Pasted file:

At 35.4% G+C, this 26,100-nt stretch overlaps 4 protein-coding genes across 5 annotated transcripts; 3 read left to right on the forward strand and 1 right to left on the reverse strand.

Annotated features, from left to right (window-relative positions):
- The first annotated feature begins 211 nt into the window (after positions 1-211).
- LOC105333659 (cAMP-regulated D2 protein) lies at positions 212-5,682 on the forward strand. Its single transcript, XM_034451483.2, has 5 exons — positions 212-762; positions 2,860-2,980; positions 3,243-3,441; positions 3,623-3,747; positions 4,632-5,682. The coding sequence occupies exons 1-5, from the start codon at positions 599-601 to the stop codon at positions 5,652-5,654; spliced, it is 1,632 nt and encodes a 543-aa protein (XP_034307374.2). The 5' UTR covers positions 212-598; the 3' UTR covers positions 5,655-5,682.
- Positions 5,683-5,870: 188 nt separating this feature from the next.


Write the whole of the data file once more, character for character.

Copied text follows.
At 35.4% G+C, this 26,100-nt stretch overlaps 4 protein-coding genes across 5 annotated transcripts; 3 read left to right on the forward strand and 1 right to left on the reverse strand.

Annotated features, from left to right (window-relative positions):
- The first annotated feature begins 211 nt into the window (after positions 1-211).
- LOC105333659 (cAMP-regulated D2 protein) lies at positions 212-5,682 on the forward strand. Its single transcript, XM_034451483.2, has 5 exons — positions 212-762; positions 2,860-2,980; positions 3,243-3,441; positions 3,623-3,747; positions 4,632-5,682. The coding sequence occupies exons 1-5, from the start codon at positions 599-601 to the stop codon at positions 5,652-5,654; spliced, it is 1,632 nt and encodes a 543-aa protein (XP_034307374.2). The 5' UTR covers positions 212-598; the 3' UTR covers positions 5,655-5,682.
- Positions 5,683-5,870: 188 nt separating this feature from the next.